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Bailout bill was more of the same, another corporate welfare

November 9, 2008

Talk about "corporate welfare" - the $850 billion financial institution bailout bill approved by Congress a few weeks ago is turning into a grab bag of cash for all comers.

It originally was intended to help banks and similar financial institutions.

But Treasury Department officials in charge of handing out the money say the bill was written in terms so vague that virtually any kind of business may qualify for help.

We did not support the bailout bill, for a variety of reasons.

Among them is the fact that about $150 billion in "sweeteners" - many of them involving cash for special interests and private companies - were included in the bill.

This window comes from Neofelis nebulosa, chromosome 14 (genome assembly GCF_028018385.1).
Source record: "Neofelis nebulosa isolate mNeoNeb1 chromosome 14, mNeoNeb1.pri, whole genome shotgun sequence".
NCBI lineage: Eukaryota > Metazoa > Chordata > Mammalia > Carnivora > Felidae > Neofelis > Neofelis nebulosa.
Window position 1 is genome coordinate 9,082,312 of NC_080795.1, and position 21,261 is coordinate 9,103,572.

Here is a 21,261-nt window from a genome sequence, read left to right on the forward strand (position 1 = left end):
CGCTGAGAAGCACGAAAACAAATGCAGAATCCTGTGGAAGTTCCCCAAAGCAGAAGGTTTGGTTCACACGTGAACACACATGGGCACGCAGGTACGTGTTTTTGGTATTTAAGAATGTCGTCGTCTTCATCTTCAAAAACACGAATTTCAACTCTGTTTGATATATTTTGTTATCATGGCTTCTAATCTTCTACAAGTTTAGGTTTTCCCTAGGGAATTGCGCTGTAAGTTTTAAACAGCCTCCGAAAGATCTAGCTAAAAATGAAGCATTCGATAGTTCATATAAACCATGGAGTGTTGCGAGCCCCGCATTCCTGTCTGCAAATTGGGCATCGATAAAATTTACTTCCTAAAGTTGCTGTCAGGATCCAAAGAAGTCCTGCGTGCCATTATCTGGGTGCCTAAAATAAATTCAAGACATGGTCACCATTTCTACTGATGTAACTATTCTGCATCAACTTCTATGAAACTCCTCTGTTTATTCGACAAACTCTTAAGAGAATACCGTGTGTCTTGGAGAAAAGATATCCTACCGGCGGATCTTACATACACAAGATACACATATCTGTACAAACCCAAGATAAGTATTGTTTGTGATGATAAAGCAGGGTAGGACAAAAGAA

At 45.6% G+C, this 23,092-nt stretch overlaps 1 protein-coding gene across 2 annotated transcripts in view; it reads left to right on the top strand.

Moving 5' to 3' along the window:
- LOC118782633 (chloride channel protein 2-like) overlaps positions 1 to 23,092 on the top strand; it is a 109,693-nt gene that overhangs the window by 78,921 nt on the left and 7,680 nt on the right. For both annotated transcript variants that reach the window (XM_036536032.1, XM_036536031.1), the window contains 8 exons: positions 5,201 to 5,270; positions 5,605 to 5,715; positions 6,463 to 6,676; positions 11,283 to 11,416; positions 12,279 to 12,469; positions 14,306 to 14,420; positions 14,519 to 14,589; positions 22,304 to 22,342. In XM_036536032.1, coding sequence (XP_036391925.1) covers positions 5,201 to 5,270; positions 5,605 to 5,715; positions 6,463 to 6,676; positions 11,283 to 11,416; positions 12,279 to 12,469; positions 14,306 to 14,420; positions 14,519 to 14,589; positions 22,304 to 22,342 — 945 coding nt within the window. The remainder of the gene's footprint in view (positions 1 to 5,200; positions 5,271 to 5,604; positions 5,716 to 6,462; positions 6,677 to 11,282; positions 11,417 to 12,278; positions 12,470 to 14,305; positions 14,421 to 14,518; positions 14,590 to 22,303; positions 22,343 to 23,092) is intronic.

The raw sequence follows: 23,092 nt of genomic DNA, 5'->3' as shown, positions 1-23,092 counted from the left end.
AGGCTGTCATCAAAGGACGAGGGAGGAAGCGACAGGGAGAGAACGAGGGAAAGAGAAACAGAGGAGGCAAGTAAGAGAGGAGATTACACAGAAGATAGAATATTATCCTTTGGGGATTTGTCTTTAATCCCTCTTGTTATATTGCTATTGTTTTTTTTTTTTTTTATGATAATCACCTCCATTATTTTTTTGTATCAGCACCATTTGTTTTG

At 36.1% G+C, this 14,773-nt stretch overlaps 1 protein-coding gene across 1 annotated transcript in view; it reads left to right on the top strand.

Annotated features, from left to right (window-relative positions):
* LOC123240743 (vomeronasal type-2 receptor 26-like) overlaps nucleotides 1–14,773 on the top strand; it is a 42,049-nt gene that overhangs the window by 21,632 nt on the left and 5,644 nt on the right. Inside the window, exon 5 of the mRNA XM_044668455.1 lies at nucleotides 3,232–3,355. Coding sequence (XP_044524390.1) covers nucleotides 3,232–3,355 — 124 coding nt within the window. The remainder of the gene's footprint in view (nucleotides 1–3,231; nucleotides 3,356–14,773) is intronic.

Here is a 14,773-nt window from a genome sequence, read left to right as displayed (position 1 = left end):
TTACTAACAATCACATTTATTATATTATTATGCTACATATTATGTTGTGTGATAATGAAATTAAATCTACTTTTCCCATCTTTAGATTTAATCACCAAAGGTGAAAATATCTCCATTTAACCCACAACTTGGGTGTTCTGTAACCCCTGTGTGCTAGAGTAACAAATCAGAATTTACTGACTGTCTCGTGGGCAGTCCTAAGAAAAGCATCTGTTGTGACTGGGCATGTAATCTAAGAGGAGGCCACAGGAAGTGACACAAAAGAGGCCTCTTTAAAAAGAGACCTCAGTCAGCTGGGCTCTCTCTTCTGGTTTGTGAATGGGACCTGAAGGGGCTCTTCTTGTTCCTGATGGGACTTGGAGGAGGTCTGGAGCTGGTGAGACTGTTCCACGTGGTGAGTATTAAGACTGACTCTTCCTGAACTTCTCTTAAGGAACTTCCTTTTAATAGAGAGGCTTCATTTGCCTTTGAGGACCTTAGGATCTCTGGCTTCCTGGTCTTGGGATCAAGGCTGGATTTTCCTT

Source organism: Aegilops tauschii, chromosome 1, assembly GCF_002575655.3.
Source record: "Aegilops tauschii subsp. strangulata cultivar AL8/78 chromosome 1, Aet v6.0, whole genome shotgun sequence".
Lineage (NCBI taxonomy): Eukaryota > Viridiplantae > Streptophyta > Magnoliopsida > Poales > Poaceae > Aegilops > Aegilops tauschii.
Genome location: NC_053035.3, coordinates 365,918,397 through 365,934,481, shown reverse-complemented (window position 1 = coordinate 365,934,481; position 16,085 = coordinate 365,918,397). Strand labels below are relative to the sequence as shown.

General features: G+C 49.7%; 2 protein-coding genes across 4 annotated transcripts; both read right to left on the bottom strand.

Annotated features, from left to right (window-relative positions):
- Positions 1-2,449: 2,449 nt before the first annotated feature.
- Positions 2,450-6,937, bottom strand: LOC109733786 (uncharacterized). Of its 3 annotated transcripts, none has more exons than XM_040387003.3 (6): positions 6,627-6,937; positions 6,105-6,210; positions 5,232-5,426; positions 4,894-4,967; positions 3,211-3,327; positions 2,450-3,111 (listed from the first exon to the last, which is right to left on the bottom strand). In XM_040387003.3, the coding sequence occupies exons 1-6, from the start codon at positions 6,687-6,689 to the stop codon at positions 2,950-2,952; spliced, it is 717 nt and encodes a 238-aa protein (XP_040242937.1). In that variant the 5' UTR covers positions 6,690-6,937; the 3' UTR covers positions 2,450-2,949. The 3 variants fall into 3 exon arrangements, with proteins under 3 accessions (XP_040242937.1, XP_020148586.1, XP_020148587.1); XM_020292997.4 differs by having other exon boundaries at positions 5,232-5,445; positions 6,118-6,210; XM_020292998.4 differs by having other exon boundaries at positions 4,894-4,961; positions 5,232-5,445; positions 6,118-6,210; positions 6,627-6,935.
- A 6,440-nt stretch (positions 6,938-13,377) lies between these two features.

Another reason for our opposition is that the bill funds one of the biggest socialist programs in U.S. history.

It requires in many cases that the government receive ownership shares in companies being bailed out. In effect, bureaucrats in Washington will be running many major financial institutions because of the measure.

It's too late to repair much of the damage being caused by the bill.

Still, Treasury Department officials at least can interpret the bailout law to keep them focused on assisting companies involved directly in handling financial transactions, such as credit.



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